The next destination on the Hebridean adventure was the Isle of Harris, home to a rich history, the famous Harris Tweed and fantastic mountain scenery.
Having spent the night wild camping near on the coast on Berneray, I packed up before driving over to Lochmaddy where I was to get the ferry across the Sound of Harris to the Island, which technically isn’t an island as it is connected by land to Lewis.
Later on my ferry arrived to take me away to Harris where the views of its mountain range were on full display. It wasn’t long after I left the ferry that I noticed a large bird of prey soaring over a wooded area. Seeming to be much larger than a buzzard, I stopped the car and grabbed the binoculars only to see the beautiful sight of a golden eagle soaring majestically above. A great sign, and already I knew I was going to love Harris!
The museum was small but full of books, photographs and even a film about St Kilda and how they survived on the island in pretty harsh conditions. It went on to explain the run up to their evacuation in the 1930 which brought an end to island being inhabited as it had been for many years. It is a sad story really but there is something so enchanting and fascinating about the island I just wanted to read more about it and one day go there. It is now a nature reserve that houses a huge bird colony and you can take a rib boat there as part of the wild life tours.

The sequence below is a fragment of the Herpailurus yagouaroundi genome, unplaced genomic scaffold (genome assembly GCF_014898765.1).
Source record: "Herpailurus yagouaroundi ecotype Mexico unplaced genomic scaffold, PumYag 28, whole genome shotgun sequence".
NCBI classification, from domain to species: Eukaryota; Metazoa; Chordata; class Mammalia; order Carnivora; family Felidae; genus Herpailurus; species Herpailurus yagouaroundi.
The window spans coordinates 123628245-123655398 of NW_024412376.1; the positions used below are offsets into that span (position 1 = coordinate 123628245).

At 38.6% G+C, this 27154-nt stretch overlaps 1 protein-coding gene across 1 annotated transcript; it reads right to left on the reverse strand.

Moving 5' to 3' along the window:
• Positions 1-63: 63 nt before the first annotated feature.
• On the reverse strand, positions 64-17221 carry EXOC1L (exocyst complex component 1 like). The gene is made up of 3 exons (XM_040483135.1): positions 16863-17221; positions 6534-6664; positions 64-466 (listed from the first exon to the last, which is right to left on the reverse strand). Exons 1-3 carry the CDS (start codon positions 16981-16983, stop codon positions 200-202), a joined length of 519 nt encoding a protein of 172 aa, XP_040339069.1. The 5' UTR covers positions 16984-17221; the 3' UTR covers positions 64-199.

With my belly full and energy levels up there was only one thing to do next and that was to climb the Outer Hebrides highest peak – An Cliseam (799m). The peak itself dominates the landscape as is identifiable by its cone shape. I parked up, grabbed the map and began to ascend. The going is fairly steep with the walk in quite marshy, which then leads to a steep incline which is rather rocky and it is a fair scramble at the top. There are other routes up which are easier but take longer so I continued with the direct ‘straight up’ route. As I climbed I kept checking the skies for eagles and to take in the breath taking views around me. Before long I was at the top and the views were out of this world.
To add to this experience I then noticed a sort of silhouette way out to the west, taking to my binoculars I realised, with extreme excitement, that it was in fact St Kilda in all its mystical glory. This, I found out later, is not a common event as conditions need to be perfect in order to see it from the Outer Hebrides which made it all the more magical an experience.
As we chatted we discovered that we were actually from the North West of the UK, which goes to show what a small world it is! After we took photos for each other we said our farewells and I made my way down back to the car, spotting a sea eagle on the descent.
The road ended at another gorgeous beach toward the south and here there was a large flat grassed area that over looked the cliffs. I pitched in what seemed to be in a massive warren as there were little rabbits hopping around everywhere. They didn’t seem to mind me being there so I pitched up, had dinner and sat in the chair watching the gannets dive-bombing out to sea and read a book about St Kilda that I had got from the museum earlier as the sky turned from pink to a rich gold as the sun set.
I've not only gained some great memories, explore amazing areas and experienced what nature has to offer on this island...
I've also gained a rather fabulous Harris Tweed handbag!